We have recently started the next term with a new set of riders and I have another kid who has ASD, however he is a few years younger than the previous rider I worked with. He is completely different though, despite having the same condition so I realised quickly that there were certain things I would have to do differently with him than I did with my previous rider. This time though, we have been split up and put into new pairs. For the first session, I was working with this new volunteer. Unlike last time, I didn’t have any connection to this person and I had some experience unlike him, so this time I had to take on the role of a sort of mentor instead and help him by teaching him skills I learned from working with my previous rider as well as reassuring him in areas where he was unsure of what to do.

 

My partner ended up switching though every session until about the 4th one, so each time I had to help my new partner learn about how to assist the kid we were working with. I feel like without working together with your partner sidewalker, it can be really difficult helping kids as you can be very unsure of what to do, therefore I always tried to help new partners and also accept whatever they would suggest to me so we could make sure the rider was having the best experience they could.

CAS Reflection: Service (RDA) – Reflection 1

CAS Reflection: Service

Riding for the Disabled Association (RDA)

Reflection 1

Learning Outcome(s):

  1. Demonstrate that challenges have been undertaken, developing new skills in the process.

 

Riding for the Disabled Association (RDA) is an organisation that provides equine therapy for those with disabilities, be in cognitive, physical, or sometimes even both. In our service, we work with young children who have disabilities such as cerebral palsy (CP), autism spectrum disorder (ASD), down syndrome, or those who display issues with the movement of/ control over certain body parts and motor skills. Our group is partnered up and then assigned one of these children and we have to assess their riding ability and how they’re improving as the weeks pass by. As of right now, all of us have taken the role as side walker regardless of whether any of us have had experiences with horses or not. We have to walk on the sides of the horse and interact with our rider to make sure they have proper posture and are able to follow commands said by the instructor efficiently.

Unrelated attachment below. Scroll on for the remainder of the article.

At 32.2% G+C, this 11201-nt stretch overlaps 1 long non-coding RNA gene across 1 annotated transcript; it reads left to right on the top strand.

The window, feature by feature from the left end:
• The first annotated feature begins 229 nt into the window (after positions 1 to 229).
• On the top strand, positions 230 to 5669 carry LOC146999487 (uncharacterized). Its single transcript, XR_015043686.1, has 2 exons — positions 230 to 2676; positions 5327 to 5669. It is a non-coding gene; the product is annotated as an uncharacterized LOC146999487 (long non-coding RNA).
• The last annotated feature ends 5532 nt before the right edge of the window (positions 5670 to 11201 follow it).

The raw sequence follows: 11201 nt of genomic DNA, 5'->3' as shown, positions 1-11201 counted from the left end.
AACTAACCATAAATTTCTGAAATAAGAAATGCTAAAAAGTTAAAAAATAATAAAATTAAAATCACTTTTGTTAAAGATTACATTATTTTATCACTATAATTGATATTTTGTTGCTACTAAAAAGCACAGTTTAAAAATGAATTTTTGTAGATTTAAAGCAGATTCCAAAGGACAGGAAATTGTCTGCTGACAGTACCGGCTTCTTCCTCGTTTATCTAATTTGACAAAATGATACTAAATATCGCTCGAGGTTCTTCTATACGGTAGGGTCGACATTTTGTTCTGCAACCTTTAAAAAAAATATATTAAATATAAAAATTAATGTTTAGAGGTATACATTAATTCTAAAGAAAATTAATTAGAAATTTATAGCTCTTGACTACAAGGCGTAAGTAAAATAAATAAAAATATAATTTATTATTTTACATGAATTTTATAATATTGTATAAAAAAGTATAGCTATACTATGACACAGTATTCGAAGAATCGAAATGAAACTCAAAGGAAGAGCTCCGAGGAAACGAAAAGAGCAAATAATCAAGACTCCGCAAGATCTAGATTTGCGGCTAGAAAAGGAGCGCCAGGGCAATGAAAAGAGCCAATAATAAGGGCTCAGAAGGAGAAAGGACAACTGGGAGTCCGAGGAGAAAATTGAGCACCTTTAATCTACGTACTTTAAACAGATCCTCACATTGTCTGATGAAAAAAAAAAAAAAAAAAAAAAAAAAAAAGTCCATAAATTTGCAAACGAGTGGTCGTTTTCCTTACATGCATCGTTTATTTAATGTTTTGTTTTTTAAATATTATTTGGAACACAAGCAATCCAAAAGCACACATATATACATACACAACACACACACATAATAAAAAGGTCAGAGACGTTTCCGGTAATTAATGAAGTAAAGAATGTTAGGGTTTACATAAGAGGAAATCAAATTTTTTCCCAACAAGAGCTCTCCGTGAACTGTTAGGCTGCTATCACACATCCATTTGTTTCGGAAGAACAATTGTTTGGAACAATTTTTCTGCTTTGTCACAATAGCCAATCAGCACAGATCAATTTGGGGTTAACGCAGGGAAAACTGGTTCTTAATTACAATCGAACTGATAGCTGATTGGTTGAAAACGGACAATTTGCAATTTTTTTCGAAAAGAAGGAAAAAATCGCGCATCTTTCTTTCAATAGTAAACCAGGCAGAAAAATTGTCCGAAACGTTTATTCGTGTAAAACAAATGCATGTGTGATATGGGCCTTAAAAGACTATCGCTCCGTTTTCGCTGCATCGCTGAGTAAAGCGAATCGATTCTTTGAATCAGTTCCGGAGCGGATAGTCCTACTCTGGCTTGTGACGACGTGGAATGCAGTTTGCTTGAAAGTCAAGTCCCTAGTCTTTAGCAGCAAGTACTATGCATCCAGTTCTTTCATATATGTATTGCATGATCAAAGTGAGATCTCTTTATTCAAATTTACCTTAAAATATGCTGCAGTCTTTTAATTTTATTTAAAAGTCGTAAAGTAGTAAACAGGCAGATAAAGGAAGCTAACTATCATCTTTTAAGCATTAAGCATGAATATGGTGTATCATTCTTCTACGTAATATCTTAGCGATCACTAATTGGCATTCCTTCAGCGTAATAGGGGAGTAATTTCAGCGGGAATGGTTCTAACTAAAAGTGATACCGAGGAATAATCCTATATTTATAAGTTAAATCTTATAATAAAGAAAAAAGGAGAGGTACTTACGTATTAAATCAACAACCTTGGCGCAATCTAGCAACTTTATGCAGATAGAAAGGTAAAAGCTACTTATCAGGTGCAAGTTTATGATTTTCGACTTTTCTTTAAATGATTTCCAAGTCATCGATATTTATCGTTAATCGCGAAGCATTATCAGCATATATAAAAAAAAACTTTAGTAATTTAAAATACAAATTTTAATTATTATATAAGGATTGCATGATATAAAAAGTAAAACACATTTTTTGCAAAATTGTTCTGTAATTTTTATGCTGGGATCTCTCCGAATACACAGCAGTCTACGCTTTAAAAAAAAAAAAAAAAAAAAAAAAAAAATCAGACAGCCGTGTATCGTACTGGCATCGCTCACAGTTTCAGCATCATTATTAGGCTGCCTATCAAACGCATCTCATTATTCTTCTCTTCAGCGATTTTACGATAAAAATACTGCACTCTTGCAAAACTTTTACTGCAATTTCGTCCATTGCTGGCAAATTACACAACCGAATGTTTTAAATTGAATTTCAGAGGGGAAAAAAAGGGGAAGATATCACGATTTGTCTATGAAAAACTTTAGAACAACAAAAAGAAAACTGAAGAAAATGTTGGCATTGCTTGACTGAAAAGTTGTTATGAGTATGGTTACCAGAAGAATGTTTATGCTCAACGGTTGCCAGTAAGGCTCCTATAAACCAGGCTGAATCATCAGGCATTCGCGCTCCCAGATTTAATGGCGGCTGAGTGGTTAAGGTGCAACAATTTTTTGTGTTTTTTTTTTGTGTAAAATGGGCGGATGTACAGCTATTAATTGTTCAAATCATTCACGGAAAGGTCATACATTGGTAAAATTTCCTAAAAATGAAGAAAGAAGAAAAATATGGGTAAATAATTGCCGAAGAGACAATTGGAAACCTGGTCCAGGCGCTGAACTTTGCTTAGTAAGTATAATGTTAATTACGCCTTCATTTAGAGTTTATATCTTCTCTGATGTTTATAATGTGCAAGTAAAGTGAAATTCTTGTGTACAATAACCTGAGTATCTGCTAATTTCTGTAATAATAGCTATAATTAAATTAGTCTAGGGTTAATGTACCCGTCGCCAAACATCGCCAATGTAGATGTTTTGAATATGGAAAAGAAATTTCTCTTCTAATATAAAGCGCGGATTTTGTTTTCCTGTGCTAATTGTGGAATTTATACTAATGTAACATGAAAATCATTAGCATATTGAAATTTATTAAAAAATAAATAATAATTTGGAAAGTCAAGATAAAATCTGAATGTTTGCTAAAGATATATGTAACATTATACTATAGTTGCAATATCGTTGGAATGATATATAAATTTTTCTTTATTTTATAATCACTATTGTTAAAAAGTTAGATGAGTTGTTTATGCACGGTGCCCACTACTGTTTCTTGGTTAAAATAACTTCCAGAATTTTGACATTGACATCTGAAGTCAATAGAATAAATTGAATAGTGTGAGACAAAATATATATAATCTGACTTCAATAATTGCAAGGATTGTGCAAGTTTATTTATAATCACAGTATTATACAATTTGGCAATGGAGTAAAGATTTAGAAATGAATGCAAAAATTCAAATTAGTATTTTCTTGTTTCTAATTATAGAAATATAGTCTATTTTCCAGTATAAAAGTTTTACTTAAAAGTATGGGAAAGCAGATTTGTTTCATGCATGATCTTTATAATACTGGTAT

The child that my friend and I were assigned is a young boy with ASD. When we first flicked through the paperwork to get a general consensus as to what he was like as a rider, I wasn’t too worried. I thought I had an idea of what autism was like so I didn’t anticipate that the sessions would be too stressful. Turns out, that idea wasn’t as clear as it should have been. Our first session with our rider seemed to be a little distressing, for both the child and myself honestly. Without the proper training or briefing on his condition, I wasn’t able to work well with him. This could be seen as he wouldn’t listen to me or my partner when we tried to help him sit straight while riding the horse (which is something he tends to not do as proficiently) or even when we were trying to help him with his stretches. He seemed to be slightly agitated as well which made it even more difficult to communicate effectively with him.

In between this session and the next, I knew that I had to learn how to work effectively with him in order for him to feel more at ease during each session. Since I take HL Psychology, I went to my teacher to ask her for a general summary of what the cognitive disability really was as well as how I could go about approaching the rider. I also looked up ASD online as well as talked to my mother (who studied child psychology in university) about my struggle. All of that put together led me to a better understanding as to why our rider seemed to be so on edge for our first session. I learned that people with autism tend to want to do things a certain way, and any little change can cause them to become agitated, which would explain why our rider was uncomfortable during our first session as he had never worked with us before. My psychology teacher told me to continue approaching him the same way so it becomes routine and it will, therefore, lead him to become more comfortable as each session goes by.

Using this advice, our next session ended up being a lot more fun for my partner and I as well as our rider. He was a lot calmer and he began listening to us a lot better. By the third session, I think it’s safe to say that we’ve all established a good relationship as he always double checks with us to see if we’ll be there the following week and he seems so much more comfortable with us. He has also been able to keep his back straight for longer periods of time which is a major improvement from the beginning. I feel really proud of him as well as myself for being able to get through to him in such a short amount of time, but I do know that there’s still a lot more to do in that sense due to his ASD, but I’m really happy with the fact that we’ve been able to become comfortable with each other.

(His face has been blurred for privacy)